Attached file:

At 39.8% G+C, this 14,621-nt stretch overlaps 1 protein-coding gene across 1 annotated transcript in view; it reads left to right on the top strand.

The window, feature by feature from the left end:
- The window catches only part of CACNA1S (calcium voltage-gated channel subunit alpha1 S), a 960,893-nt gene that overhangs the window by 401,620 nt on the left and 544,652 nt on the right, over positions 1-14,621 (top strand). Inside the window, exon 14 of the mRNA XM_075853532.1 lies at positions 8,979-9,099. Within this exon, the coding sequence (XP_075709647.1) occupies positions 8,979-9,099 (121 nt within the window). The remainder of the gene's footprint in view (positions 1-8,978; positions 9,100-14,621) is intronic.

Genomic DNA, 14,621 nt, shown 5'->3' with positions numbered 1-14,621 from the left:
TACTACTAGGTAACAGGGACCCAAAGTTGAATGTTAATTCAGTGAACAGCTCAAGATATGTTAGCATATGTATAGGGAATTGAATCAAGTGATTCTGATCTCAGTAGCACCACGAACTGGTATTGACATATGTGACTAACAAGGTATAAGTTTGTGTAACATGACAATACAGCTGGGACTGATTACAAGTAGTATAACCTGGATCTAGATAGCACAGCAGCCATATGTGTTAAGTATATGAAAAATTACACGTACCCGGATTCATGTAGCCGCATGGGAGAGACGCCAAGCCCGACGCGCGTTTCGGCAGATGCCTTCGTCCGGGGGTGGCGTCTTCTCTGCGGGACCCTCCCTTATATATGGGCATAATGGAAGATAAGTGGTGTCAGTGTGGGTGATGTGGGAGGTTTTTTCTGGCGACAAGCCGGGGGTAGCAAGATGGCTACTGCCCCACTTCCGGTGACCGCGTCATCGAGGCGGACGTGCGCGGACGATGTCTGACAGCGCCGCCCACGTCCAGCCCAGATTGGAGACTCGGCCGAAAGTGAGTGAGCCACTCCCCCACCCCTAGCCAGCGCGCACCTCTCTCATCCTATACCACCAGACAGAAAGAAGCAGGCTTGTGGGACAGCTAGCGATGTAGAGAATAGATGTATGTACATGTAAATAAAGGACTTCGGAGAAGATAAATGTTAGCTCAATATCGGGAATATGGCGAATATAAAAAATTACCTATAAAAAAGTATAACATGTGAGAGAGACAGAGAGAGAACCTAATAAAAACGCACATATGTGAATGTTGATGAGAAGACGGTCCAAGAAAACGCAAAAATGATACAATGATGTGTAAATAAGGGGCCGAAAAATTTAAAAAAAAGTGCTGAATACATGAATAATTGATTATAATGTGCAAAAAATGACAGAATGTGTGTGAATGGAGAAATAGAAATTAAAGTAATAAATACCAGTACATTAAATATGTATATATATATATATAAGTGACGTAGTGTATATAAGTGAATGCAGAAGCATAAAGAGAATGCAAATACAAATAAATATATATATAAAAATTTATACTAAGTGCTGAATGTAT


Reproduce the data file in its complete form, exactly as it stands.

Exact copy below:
At 39.8% G+C, this 14,621-nt stretch overlaps 1 protein-coding gene across 1 annotated transcript in view; it reads left to right on the top strand.

The window, feature by feature from the left end:
- The window catches only part of CACNA1S (calcium voltage-gated channel subunit alpha1 S), a 960,893-nt gene that overhangs the window by 401,620 nt on the left and 544,652 nt on the right, over positions 1-14,621 (top strand). Inside the window, exon 14 of the mRNA XM_075853532.1 lies at positions 8,979-9,099. Within this exon, the coding sequence (XP_075709647.1) occupies positions 8,979-9,099 (121 nt within the window). The remainder of the gene's footprint in view (positions 1-8,978; positions 9,100-14,621) is intronic.

Genomic DNA, 14,621 nt, shown 5'->3' with positions numbered 1-14,621 from the left:
TACTACTAGGTAACAGGGACCCAAAGTTGAATGTTAATTCAGTGAACAGCTCAAGATATGTTAGCATATGTATAGGGAATTGAATCAAGTGATTCTGATCTCAGTAGCACCACGAACTGGTATTGACATATGTGACTAACAAGGTATAAGTTTGTGTAACATGACAATACAGCTGGGACTGATTACAAGTAGTATAACCTGGATCTAGATAGCACAGCAGCCATATGTGTTAAGTATATGAAAAATTACACGTACCCGGATTCATGTAGCCGCATGGGAGAGACGCCAAGCCCGACGCGCGTTTCGGCAGATGCCTTCGTCCGGGGGTGGCGTCTTCTCTGCGGGACCCTCCCTTATATATGGGCATAATGGAAGATAAGTGGTGTCAGTGTGGGTGATGTGGGAGGTTTTTTCTGGCGACAAGCCGGGGGTAGCAAGATGGCTACTGCCCCACTTCCGGTGACCGCGTCATCGAGGCGGACGTGCGCGGACGATGTCTGACAGCGCCGCCCACGTCCAGCCCAGATTGGAGACTCGGCCGAAAGTGAGTGAGCCACTCCCCCACCCCTAGCCAGCGCGCACCTCTCTCATCCTATACCACCAGACAGAAAGAAGCAGGCTTGTGGGACAGCTAGCGATGTAGAGAATAGATGTATGTACATGTAAATAAAGGACTTCGGAGAAGATAAATGTTAGCTCAATATCGGGAATATGGCGAATATAAAAAATTACCTATAAAAAAGTATAACATGTGAGAGAGACAGAGAGAGAACCTAATAAAAACGCACATATGTGAATGTTGATGAGAAGACGGTCCAAGAAAACGCAAAAATGATACAATGATGTGTAAATAAGGGGCCGAAAAATTTAAAAAAAAGTGCTGAATACATGAATAATTGATTATAATGTGCAAAAAATGACAGAATGTGTGTGAATGGAGAAATAGAAATTAAAGTAATAAATACCAGTACATTAAATATGTATATATATATATATAAGTGACGTAGTGTATATAAGTGAATGCAGAAGCATAAAGAGAATGCAAATACAAATAAATATATATATAAAAATTTATACTAAGTGCTGAATGTAT